• Jeff Matthews

Instability Adds Up

With protests that virtually halted oil production in this country now quelled, Ecuador’s government took grim stock Tuesday of a week’s worth of damage that unsettled the oil markets, and began the demanding task of getting production levels back to normal. The threat of more protests has only added to more uncertainty in this country, whose $30-billion-a-year economy depends on oil for 40 percent of export earnings and a third of tax revenue. Oil companies have long complained about rampant corruption, the propensity of the Energy Ministry to alter contracts, and chronic political instability. Three presidents have been ousted in the last eight years. “This is an extremely dysfunctional place,” an executive of a foreign company said.—New York Times, August 24. So who cares about Ecuador?

It is, after all, only the fifth-largest oil producer in Latin America, behind Venezuela, Brazil, Argentina and Columbia.

Total production from pristine jungle lands occupied by natives who’ve been treated about as fairly as native Americans back in the 1800’s—while meaningful enough to Ecuador to cause government instability and political protests—amounts to all of half a million barrels a day.

That’s barely a drop in the 84 million barrel a day world oil habit.

And while Ecuador does send half its production to the refinery complexes of the United States, Ecuadorian light sweet crude amounts to only about 2% of our total crude oil imports.

The reason to care is that it’s not just inside Ecuador that this battle of “with, without” (to quote Pink Floyd) is taking place.

There’s Nigeria (10% of U.S. crude oil imports), which is run by a “former military ruler” who was about as “freely elected” as Saddam Hussein back in his glory days of winning 99.9% of the Iraqi vote; along with a whole lot of corrupt government officials each with their hand in the till.

There’s Iraq (5% of U.S. crude oil imports), where things aren’t exactly settled yet.

And then there’s Venezuela (11% of U.S. crude oil imports), which is run by a certifiable Castro-style socialist and a whole lot more corrupt government officials than even Nigeria can come up with.

In July, for example, Venezuela “tax auditors” raided Chevron offices in Maracaibo, seizing boxes of records “to build a case that Chevron and other energy companies owe Venezuela $3 billion in back taxes,” according to Bloomberg. “The raid is part of President Hugo Chavez’s push to squeeze more money out of foreign oil companies…”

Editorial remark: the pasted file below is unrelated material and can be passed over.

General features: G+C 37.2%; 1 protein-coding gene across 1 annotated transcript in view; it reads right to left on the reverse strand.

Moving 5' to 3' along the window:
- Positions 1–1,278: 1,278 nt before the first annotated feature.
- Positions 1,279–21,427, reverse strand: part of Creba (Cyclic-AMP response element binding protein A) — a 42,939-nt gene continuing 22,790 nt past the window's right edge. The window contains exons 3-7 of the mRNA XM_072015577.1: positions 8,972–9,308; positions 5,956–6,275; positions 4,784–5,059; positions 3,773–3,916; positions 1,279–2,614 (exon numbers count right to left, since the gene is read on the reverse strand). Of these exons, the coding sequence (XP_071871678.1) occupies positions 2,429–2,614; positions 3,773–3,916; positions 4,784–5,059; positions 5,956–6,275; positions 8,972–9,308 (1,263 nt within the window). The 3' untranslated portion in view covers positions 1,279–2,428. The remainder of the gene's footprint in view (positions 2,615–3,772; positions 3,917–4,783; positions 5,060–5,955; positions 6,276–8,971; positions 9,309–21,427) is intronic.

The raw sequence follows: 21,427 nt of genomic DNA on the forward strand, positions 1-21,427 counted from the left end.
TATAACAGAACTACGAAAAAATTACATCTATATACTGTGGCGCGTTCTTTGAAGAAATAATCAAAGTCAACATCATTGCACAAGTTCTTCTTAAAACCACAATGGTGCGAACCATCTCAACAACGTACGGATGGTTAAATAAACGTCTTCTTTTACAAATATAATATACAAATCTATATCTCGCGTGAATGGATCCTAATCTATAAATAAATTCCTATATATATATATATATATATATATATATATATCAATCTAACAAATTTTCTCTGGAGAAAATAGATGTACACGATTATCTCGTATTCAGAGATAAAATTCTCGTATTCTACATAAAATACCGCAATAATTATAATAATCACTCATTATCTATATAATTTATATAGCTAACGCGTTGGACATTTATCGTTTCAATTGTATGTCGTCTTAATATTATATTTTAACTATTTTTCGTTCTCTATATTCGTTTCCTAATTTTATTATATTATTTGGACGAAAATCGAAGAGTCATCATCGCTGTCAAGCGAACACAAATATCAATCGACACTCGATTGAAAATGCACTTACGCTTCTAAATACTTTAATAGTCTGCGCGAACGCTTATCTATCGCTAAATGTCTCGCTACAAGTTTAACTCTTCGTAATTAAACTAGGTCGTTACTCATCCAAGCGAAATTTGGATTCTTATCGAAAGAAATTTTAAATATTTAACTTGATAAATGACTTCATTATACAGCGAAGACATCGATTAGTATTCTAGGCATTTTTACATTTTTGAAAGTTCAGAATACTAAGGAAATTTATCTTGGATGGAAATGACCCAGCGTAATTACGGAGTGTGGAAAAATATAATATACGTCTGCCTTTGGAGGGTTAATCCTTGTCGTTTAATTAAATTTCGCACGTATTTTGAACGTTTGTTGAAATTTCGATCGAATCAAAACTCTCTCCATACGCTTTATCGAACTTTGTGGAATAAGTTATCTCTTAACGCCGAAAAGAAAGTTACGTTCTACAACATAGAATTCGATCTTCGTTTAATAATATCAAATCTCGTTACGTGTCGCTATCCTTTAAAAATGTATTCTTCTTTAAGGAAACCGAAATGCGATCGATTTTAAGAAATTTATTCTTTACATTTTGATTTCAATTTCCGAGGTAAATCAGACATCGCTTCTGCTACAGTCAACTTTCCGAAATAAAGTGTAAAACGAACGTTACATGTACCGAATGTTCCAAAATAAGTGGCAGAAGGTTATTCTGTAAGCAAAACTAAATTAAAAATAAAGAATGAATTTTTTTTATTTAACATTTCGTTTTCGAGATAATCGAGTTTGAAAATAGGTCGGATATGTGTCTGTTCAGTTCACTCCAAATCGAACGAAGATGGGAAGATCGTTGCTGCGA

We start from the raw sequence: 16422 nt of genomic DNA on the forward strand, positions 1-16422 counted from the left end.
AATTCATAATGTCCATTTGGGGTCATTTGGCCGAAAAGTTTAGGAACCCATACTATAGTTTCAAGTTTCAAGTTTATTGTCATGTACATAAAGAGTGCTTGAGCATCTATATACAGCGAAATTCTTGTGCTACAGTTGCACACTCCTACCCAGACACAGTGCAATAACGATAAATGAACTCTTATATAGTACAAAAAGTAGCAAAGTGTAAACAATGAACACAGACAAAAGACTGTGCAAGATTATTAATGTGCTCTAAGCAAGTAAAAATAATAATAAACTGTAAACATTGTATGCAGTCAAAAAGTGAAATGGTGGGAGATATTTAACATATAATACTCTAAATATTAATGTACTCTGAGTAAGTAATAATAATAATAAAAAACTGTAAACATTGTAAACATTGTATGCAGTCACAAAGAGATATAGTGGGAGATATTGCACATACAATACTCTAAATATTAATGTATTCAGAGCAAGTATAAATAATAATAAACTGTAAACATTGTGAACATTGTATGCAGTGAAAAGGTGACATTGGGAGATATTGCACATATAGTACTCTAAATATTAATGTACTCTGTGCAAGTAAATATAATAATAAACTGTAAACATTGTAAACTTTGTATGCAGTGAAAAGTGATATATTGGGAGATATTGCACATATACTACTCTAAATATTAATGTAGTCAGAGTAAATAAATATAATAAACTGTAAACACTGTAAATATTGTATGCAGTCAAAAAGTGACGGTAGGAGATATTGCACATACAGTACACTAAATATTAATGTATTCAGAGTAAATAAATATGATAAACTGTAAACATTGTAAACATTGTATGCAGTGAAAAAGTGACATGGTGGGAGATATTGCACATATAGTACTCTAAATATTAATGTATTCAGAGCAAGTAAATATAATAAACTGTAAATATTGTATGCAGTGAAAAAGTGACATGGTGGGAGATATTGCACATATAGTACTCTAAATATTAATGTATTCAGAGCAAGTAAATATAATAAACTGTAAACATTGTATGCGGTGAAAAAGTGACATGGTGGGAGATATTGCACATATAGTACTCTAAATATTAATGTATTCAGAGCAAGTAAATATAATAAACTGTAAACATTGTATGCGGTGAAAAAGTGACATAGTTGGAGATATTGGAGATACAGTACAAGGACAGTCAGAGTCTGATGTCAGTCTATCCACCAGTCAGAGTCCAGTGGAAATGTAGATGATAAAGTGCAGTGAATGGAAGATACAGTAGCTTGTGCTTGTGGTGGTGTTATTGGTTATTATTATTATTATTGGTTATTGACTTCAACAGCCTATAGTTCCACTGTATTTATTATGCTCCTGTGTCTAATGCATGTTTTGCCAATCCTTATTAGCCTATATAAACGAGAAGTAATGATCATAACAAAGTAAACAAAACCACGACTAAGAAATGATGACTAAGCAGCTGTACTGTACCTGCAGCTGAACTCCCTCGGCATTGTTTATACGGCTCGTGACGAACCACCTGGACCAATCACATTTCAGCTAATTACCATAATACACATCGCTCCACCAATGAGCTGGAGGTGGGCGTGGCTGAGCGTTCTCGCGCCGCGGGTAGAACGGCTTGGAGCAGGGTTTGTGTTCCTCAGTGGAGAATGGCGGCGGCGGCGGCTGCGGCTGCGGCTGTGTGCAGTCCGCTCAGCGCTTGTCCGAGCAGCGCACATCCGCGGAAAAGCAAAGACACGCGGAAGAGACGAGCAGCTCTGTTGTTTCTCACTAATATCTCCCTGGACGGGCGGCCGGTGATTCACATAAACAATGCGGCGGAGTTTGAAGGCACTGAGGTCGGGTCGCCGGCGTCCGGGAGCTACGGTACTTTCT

Add them all up—Venezuela, Nigeria, Iraq and Ecuador—and you’ll find that more than 25% of daily U.S. oil imports come from countries which are, as the man said, “extremely disfunctional.”

And I’m not even counting Mexico (15% of U.S. crude oil imports), whose corruption and bureaucracy have stifled the state-run oil company’s exploration efforts to the point where Mexico is now an importer of natural gas from the United States.

For those of you not familiar with the history of U.S. energy relations with Mexico and our dependence on that country’s rich offshore fields for our oil and gas needs…well, let’s just say that this development is about as shocking as if we learned that an OPEC member country (OPEC stands for “Organization of Petroleum Exporting Countries”) such as Indonesia had become a net importer of oil.

Oh, wait. I forgot. Indonesia has become a net importer of oil.

Instability adds up. Let’s hope the math doesn’t get out of hand.

Jeff Matthews I Am Not Making This Up The content contained in this blog represents the opinions of Mr. Matthews. Mr. Matthews also acts as an advisor and clients advised by Mr. Matthews may hold either long or short positions in securities of various companies discussed in the blog based upon Mr. Matthews’ recommendations.

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The content contained in this blog represents only the opinions of Mr. Matthews. This commentary in no way constitutes investment advice. It should never be relied on in making an investment decision, ever. The content herein is intended solely for the entertainment of the reader, and the author.

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